Motorcycle Crash Fatalities Down 29 Percent From This Time Last Year
The Minnesota motorcycle riding season is ending with good news. There were fewer fatalities from motorcycle accidents this year than last year. By September 23 of 2013, there had been 55 deaths. According to the Minnesota Department of Public Safety, as of September 23, 2014, there has been a 29 percent decrease to only 39 casualties.
The Department of Public Safety’s motorcycle safety coordinator Bill Shaffer said that three factors contributed to the lower number of motorcycle crash fatalities.
- There were no deaths caused by deer collisions in Minnesota this year as opposed to seven last year.
- Only three motorcycle passengers died this year. Last year, seven passengers were killed.
- Fewer motorcycles were registered in 2013, which lowers the number of riders on the road. This was the first decline since 1996.
The Department of Public Safety reported that traffic deaths in Minnesota numbered 251 compared to 263 at the same time last year. During all of 2013, 387 people lost their lives on Minnesota highways. Sixty of them were motorcyclists.
Crashes Last Weekend
Over the September 13th weekend, there were a few motorcycle incidents. Driver Brian Barth, 53, of Dassel, Minnesota, and Maxine Shaw, his 58-year-old passenger were killed when they were ejected from the motorcycle after striking the wall of an overpass. They were on northbound Highway 100 heading toward eastbound Highway 394, stated a state patrol incident report.
A non-fatal crash occurred when St. Paul motorcyclist Alejandro Martinez, 42, was involved in a hit-and-run accident. He incurred a slight head injury after being struck by a vehicle as he was riding south near Minnehaha Avenue on Dale Street, according to the Pioneer Press. The police are looking for any witnesses to the accident.
Janice Theisen, 57, of White Bear Lake was hurt in a motorcycle crash on September 13. The Hennepin County Medical Examiner said that she passed away a few days afterwards at Hennepin County Medical Center.
Tips for Safe Motorcycle Riding
- Always assume other drivers can’t see you. Drive your motorcycle as if nobody else on the road is worried about your health. Use the search, evaluate and execute (SEE) riding strategy whenever you ride.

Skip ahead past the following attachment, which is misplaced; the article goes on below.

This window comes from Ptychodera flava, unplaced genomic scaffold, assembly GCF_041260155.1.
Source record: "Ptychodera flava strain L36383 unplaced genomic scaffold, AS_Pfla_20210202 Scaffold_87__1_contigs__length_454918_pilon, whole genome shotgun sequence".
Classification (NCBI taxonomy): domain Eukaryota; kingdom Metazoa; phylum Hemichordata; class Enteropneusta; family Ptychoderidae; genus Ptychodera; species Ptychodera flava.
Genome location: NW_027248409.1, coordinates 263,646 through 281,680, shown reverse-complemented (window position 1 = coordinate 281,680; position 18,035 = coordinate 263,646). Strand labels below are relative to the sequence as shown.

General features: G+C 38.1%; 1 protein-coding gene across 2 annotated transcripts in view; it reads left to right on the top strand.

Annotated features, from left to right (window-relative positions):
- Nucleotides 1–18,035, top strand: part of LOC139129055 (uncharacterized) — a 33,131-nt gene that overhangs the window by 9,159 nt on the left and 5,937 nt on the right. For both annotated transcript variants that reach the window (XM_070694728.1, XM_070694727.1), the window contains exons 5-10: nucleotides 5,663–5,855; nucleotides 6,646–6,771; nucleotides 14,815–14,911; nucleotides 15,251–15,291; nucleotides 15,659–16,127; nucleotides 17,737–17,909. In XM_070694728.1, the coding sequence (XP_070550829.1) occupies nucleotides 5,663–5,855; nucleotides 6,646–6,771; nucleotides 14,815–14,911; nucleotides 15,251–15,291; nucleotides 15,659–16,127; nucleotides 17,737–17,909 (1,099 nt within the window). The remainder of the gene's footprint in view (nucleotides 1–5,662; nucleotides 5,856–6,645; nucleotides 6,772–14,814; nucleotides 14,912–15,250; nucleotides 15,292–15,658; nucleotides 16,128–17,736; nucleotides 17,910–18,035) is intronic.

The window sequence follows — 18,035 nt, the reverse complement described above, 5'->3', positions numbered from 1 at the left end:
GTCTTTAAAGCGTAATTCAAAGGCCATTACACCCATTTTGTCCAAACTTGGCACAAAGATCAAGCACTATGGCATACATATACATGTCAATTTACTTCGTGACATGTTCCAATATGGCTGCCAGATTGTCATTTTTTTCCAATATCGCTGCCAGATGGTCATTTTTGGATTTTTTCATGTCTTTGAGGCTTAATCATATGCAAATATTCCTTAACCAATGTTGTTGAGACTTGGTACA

- Look where you plan to go, which is called visual directional control. Train your eyes three to four seconds ahead of you while turning into a corner. If you find yourself in an emergency situation, do not look at the approaching vehicle, the guardrail or the road. That increases the likelihood that you’ll run into the object you’re watching, which is called target fixation.
- Use the handle grips to lean the motorcycle. By pressing forward on one of the handle grips, the bike will lean in the opposite direction. This method of countersteering is how you lean your bike, not how you turn it.
- Don’t just use one brake. Squeeze both brakes slowly. Gradually increase the pressure as you reduce your speed. The front brake provides 70 percent of your stopping ability. Grabbing the front brake can cause you to flip, so handle the front brake carefully.
- Do not lay your bike down to prevent an accident. You want to maintain control of the motorcycle. You should countersteer or use both brakes to evade a collision.
If you’re unfamiliar with these methods, take a beginning or advanced motorcycle riding course to get proper instruction. Your life could depend on it.
Motorcycle riders have the same rights as anybody else on the road. The experienced team of motorcycle accident attorneys at Schwebel, Goetz & Sieben knows the difference between motorcycle litigation and car or truck claims.
We’ll give you our expert opinion and ensure that your rights are enforced. We’ll make certain that you get all of the compensation you deserve if you were injured in a motorcycle accident. Give us a call us at 612-377-7777 or 1-800-752-4265 (toll free) for a free consultation.